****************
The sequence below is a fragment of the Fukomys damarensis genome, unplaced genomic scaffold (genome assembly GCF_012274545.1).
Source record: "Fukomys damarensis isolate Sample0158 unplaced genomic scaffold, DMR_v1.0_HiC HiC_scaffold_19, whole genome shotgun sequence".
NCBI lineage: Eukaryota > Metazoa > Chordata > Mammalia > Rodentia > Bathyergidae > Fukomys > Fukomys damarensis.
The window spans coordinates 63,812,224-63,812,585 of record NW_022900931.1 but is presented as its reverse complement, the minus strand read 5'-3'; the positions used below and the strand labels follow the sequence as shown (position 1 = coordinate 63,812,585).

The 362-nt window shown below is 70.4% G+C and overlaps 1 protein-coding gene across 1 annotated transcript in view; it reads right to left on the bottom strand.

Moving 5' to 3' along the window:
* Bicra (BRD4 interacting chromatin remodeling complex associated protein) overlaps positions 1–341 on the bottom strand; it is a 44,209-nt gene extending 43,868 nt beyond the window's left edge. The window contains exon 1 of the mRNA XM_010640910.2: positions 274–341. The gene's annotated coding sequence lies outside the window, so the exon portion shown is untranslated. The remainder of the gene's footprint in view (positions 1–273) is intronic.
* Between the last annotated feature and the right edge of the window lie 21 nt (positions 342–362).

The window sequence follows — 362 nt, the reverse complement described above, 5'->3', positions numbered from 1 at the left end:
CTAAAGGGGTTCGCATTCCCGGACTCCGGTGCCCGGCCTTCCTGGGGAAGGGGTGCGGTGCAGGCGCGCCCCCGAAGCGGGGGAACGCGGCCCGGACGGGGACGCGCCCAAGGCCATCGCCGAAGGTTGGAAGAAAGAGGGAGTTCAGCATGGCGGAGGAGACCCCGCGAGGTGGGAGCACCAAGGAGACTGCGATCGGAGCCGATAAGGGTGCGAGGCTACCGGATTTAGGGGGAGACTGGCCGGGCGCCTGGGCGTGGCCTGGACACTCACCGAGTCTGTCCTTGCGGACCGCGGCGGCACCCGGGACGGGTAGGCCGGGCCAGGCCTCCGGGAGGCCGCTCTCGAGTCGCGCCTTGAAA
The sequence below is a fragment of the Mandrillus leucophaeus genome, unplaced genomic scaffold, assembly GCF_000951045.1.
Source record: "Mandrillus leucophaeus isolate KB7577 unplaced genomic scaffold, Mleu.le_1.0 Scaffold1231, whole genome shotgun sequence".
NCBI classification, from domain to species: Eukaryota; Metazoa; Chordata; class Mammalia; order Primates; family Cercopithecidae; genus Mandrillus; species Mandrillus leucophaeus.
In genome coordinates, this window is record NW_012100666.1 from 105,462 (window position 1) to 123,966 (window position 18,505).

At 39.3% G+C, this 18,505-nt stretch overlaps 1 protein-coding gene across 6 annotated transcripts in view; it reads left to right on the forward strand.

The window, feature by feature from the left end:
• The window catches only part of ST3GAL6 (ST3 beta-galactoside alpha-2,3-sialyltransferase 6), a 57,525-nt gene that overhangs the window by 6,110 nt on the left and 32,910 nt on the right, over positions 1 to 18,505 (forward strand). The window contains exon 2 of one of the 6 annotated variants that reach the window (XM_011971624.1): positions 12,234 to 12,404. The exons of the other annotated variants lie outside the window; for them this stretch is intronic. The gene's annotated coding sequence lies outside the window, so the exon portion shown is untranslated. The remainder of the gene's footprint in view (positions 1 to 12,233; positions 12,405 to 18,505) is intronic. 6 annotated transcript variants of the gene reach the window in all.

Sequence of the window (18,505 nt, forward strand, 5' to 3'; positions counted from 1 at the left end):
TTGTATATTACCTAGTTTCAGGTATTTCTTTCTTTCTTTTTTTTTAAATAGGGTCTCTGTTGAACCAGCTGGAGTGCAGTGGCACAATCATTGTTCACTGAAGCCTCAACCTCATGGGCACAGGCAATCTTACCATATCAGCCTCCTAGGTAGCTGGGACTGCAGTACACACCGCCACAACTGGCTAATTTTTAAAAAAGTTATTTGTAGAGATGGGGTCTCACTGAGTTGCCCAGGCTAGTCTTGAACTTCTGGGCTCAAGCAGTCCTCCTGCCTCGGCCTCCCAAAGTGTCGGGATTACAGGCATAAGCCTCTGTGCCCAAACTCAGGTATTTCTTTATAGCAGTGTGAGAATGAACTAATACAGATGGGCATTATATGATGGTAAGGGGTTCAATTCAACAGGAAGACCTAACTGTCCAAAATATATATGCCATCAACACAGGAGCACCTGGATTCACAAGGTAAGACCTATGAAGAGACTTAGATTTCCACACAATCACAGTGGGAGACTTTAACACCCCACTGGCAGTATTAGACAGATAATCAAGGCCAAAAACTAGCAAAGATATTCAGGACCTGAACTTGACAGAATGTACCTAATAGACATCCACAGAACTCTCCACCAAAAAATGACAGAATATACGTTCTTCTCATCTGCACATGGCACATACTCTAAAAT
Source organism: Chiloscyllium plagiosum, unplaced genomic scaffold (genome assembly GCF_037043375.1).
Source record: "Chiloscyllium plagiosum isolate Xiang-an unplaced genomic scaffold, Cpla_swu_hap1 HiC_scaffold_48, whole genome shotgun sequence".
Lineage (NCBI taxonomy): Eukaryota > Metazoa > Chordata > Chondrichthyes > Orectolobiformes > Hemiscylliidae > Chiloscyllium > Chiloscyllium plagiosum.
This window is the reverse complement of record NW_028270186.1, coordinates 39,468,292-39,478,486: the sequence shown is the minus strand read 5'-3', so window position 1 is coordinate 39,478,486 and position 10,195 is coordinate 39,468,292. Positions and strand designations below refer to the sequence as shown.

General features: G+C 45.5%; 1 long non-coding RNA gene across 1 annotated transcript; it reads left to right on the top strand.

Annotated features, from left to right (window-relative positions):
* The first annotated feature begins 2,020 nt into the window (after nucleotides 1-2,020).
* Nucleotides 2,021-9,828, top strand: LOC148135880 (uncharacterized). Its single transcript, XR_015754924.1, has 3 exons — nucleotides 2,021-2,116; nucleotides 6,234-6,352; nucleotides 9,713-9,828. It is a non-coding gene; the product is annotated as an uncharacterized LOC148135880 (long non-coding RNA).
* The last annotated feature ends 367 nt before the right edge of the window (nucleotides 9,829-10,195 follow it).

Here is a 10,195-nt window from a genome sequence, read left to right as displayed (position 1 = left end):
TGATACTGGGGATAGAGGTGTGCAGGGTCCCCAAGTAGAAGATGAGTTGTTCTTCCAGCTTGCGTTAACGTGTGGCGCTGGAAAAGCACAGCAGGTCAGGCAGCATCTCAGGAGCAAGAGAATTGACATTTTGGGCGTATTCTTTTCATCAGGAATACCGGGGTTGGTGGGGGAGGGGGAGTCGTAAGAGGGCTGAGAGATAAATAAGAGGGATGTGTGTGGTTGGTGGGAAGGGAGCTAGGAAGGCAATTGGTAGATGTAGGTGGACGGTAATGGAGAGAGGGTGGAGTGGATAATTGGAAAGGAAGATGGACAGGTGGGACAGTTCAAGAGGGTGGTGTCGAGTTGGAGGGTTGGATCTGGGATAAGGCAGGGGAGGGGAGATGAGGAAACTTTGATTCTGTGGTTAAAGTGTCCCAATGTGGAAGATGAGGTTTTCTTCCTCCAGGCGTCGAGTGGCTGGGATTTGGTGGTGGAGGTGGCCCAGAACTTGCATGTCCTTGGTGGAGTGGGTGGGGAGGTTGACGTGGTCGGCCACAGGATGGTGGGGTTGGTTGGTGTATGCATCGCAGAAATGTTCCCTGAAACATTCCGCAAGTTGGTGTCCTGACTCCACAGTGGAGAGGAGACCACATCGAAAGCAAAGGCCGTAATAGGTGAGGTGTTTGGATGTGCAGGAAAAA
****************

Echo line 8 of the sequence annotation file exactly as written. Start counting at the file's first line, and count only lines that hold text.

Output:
* Between the last annotated feature and the right edge of the window lie 21 nt (positions 342–362).